- Allowing future employees restricted access to the employee self service portal in order to complete their details, read through policies and learn more about the business prior to their start date
Making sure that the onboarding process is a positive and pleasant experience will increase your employers retention rate, improve morale and create a brand advocate out of new employees. An applicant who’s had a positive experience all the way through the recruitment process is far more likely to recommend future vacancies to their friends and contacts, further reducing potential recruitment costs.
Social engagement is crucial
A brand which is seen to have socially engaged employees, as well as being engaged itself, is far more likely to attract talent than one which has no online presence. Encouraging colleagues to engage with customers, and each other, through social media on behalf of the business is a great way to build relationships, influence and trust.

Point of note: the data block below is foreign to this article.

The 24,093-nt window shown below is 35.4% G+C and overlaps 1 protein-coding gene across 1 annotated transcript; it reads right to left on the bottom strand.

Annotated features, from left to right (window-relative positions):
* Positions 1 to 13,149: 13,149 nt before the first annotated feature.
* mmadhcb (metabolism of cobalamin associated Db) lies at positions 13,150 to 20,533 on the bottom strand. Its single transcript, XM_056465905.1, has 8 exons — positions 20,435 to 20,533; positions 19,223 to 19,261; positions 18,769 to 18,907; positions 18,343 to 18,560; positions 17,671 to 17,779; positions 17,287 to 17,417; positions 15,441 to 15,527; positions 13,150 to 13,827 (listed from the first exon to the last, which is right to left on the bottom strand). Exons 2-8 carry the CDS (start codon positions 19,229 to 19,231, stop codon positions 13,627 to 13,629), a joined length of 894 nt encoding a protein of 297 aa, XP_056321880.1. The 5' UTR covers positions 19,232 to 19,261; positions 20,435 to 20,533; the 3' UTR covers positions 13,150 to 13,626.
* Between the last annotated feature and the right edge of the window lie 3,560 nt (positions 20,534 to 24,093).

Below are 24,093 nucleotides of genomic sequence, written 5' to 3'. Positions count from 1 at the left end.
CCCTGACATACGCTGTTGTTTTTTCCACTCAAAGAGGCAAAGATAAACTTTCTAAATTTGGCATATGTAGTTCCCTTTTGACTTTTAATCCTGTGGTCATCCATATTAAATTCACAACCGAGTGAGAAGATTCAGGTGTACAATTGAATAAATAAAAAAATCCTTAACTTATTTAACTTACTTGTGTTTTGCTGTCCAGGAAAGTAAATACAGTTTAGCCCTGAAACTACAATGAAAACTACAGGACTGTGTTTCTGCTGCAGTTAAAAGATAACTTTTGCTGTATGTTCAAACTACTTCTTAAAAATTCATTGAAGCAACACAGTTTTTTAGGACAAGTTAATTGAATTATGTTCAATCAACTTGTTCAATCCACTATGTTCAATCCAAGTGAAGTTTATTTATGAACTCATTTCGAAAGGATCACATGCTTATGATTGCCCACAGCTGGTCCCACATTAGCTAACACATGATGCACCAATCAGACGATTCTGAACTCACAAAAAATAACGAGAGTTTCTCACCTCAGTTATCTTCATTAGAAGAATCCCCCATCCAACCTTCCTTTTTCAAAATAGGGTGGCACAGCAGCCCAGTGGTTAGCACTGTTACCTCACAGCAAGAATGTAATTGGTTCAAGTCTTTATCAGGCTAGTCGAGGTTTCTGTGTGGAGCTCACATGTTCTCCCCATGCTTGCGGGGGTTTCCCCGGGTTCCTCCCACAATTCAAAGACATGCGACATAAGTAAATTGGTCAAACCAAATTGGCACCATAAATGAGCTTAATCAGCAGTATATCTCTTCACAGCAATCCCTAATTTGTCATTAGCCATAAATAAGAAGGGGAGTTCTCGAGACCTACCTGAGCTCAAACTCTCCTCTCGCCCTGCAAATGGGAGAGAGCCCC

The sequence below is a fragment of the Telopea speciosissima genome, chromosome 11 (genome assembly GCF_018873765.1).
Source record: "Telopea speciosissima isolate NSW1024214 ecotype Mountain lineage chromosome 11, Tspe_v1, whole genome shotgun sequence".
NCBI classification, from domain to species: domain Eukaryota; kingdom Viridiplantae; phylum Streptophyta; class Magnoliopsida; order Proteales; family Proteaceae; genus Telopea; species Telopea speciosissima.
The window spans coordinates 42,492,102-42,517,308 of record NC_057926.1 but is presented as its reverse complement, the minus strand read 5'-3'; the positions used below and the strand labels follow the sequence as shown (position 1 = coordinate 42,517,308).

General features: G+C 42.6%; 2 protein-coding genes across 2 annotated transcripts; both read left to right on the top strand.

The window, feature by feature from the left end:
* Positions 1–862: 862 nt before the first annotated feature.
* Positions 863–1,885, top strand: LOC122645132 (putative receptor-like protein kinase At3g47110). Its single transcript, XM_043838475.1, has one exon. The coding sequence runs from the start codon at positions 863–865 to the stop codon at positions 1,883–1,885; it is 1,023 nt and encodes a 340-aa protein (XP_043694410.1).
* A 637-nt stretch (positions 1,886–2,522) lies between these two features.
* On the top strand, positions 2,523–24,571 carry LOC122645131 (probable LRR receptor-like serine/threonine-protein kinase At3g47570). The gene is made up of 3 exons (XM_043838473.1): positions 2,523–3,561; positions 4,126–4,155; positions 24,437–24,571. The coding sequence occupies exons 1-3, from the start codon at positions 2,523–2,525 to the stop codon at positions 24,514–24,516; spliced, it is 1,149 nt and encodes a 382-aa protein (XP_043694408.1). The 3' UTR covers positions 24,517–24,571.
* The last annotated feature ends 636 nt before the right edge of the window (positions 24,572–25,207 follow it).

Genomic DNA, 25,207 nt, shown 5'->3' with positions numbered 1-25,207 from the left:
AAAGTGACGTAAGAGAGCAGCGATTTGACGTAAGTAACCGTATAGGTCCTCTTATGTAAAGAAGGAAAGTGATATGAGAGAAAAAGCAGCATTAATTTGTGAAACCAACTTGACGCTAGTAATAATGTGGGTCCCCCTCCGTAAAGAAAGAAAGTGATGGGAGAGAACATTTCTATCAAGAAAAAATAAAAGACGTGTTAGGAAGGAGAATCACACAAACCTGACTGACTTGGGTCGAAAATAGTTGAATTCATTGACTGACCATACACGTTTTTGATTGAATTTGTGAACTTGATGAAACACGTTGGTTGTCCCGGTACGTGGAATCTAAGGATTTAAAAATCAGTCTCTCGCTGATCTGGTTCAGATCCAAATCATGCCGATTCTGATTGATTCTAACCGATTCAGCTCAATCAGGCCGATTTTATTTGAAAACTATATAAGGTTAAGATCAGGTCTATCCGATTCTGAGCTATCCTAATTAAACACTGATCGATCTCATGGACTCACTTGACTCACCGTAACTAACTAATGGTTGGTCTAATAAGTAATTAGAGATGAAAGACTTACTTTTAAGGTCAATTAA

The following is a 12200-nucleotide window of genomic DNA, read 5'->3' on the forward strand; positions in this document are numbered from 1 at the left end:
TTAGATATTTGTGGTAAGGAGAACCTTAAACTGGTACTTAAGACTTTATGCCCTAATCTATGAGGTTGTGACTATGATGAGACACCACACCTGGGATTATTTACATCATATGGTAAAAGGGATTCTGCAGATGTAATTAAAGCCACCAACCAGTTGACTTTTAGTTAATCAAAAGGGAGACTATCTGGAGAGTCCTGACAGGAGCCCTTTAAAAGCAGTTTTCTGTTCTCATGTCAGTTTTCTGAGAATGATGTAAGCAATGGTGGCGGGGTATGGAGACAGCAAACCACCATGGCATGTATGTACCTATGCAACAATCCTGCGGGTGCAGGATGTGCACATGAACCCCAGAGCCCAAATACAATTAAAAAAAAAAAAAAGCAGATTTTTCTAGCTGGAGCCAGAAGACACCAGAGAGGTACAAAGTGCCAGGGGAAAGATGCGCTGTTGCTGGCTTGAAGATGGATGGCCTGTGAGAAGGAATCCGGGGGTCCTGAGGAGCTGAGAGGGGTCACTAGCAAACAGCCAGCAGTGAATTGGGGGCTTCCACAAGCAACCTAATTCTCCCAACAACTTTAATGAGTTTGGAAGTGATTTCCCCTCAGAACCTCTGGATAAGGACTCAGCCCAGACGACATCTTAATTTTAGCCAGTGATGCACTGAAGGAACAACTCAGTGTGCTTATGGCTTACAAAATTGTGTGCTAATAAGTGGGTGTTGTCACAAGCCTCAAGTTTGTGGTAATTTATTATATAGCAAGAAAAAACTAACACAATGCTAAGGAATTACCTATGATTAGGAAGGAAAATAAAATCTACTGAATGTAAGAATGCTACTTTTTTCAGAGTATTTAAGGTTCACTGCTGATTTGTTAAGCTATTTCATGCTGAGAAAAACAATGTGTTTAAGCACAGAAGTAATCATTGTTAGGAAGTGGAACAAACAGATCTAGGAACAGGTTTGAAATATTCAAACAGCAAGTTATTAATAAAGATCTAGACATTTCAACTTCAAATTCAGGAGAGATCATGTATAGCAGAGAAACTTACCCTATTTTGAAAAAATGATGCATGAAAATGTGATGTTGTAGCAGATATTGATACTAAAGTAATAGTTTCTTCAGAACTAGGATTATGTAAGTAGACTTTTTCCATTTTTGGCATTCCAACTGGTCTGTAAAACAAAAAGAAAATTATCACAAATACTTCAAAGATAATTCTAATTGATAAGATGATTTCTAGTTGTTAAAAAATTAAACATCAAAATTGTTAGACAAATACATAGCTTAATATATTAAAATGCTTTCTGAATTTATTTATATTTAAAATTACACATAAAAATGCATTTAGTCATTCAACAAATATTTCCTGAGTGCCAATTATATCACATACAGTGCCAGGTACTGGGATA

Some businesses allow a different employee to use the corporate Twitter account each day, giving a different perspective on life within the company.
Others implement support via social media, allowing instant contact, or different accounts for specific areas of the business, allowing an insight into these specific business functions and the people behind them. Whichever strategy you choose, ensure that you select the networks that you’ll use carefully, don’t spread your brand too thin, and maintain a presence. Social engagement is a full time, permanent job.